In comparison to potency caps and sales limits, taxing potency is a less utilized policy tool in Canada and Uruguay. In Canada, only oils, edibles, extracts and topicals are taxed at $0.01 per milligram of total THC.60 However, as noted previously, Canada places restrictions on grams of THC sold in a single transaction. In order to focus on eliminating the illegal market, Uruguay has implemented a variable fee instead of a fixed tax rate.82,83 Uruguay, however, utilizes both potency caps and sales limits to prevent excessive consumption.
4. Implementing Seed-to-Sale Data-Tracking Systems
Seed-to-sale tracking systems allow regulatory agencies to view every gram of legal cannabis throughout the supply chain. State and local governments use these systems to assist with enforcing regulations, collecting taxes, verifying product quality and preventing illegal cannabis diversion. Seed-to-sale tracking emerged from the medical software industry.84 The technology was originally developed as a prescription drug precursor tracking system to assist state government and law enforcement agencies in preventing drug diversion and promoting public safety. These systems can also be used to understand consumer product choice, allowing regulators to modify policies so as to moderate consumption.
To understand the impact that a heterogenous product like cannabis has on public health, it is important to understand which specific products are being consumed in terms of cannabinoid levels and mode of administration. Seed-to-sale tracking systems in Washington and Oregon have already demonstrated the value of collecting such information, identifying which products with high and low THC levels are gaining or losing market share in sales over time.13,15 Without FDA product regulation in place, these state seed-to-sale tracking systems have been the best source of data for researchers to gain insight into the actual potency of products being used; however, many states do not make this information readily available to outside researchers.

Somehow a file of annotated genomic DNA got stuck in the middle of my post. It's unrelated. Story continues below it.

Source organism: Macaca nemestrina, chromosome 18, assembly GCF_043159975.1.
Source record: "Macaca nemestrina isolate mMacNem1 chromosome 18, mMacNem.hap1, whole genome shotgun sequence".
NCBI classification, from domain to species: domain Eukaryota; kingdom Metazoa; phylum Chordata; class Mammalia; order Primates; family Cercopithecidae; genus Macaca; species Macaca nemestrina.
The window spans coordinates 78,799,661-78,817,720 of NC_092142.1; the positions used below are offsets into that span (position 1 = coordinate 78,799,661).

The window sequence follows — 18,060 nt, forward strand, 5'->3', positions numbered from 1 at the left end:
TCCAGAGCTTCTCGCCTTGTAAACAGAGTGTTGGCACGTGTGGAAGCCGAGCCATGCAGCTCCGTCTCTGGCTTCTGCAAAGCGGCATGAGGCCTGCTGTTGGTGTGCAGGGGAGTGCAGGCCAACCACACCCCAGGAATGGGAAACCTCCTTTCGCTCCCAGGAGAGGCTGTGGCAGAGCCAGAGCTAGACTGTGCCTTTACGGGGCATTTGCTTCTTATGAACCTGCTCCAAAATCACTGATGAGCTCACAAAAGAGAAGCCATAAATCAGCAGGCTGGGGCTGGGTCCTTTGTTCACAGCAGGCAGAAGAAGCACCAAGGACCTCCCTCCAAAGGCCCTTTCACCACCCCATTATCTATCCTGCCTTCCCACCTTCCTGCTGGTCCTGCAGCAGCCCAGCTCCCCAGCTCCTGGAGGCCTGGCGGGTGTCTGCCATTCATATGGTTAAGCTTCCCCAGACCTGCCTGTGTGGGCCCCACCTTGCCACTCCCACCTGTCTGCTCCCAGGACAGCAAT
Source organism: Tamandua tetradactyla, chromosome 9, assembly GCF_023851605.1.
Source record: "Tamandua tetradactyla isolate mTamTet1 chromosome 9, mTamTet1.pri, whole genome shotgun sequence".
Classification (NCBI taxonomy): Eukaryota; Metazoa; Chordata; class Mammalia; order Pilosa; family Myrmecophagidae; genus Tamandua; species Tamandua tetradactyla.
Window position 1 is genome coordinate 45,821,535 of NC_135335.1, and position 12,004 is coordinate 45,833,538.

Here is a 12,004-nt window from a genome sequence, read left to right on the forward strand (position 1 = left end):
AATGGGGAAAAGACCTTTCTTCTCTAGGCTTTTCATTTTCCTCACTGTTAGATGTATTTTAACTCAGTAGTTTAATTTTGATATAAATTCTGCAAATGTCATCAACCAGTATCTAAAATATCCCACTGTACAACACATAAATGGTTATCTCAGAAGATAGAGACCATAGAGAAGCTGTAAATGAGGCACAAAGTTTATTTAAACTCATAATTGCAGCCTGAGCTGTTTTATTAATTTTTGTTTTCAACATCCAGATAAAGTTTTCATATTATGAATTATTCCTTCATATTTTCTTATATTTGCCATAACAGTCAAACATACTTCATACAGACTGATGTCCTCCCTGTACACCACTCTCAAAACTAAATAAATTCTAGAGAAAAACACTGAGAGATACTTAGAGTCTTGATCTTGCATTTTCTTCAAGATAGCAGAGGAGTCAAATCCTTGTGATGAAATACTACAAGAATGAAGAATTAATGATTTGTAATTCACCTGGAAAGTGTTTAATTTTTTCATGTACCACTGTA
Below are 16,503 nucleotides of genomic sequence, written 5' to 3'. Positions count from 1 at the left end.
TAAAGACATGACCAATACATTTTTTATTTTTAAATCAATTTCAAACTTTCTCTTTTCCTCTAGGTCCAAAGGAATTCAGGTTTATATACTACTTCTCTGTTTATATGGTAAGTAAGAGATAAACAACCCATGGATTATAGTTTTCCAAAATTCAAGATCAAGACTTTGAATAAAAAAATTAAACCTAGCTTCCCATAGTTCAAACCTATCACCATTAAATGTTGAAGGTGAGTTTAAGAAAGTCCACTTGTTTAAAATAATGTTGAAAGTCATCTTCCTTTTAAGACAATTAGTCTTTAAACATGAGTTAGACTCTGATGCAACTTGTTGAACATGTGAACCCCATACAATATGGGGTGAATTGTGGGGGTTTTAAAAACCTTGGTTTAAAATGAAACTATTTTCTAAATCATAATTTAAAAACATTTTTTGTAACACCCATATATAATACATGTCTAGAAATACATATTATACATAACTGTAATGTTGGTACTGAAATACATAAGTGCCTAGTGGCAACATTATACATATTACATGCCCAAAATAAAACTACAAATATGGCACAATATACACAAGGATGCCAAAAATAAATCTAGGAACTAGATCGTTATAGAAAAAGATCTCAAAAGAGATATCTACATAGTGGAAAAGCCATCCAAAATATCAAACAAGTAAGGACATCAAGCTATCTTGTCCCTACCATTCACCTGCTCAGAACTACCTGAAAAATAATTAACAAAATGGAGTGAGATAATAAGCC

Seed-to-sale tracking systems permit comprehensive monitoring of product purchase behaviors and sales, surveillance of high-potency cannabis products through the legal supply chain, enforcement of potency caps, collection of taxes, and prevention of product diversion to youth or illegal markets. The systems can also enable quick recall of products if additives or other impurities are found. In addition to tracking all product concentration levels of CBD (a non-psychoactive component of cannabis), THC and other cannabinoids, platforms could also track pricing (including taxes) to facilitate evaluation of price responsivity of consumers to different products and identify whether some products should incur heavier taxes due to higher social costs.
All U.S. states with recreational cannabis laws require or plan to require some form of seed-to-sale tracking system, although implementation differs by state. A key limitation of many existing seed-to-sale platforms across states is the absence of information on customers. States may want to consider collecting information on the consumer to provide data for future regulations or assist with enforcement, such as enforcing limits on purchases within a day, week or month, as other countries do and as the U.S. does for medications that can be misused. Such regulations have been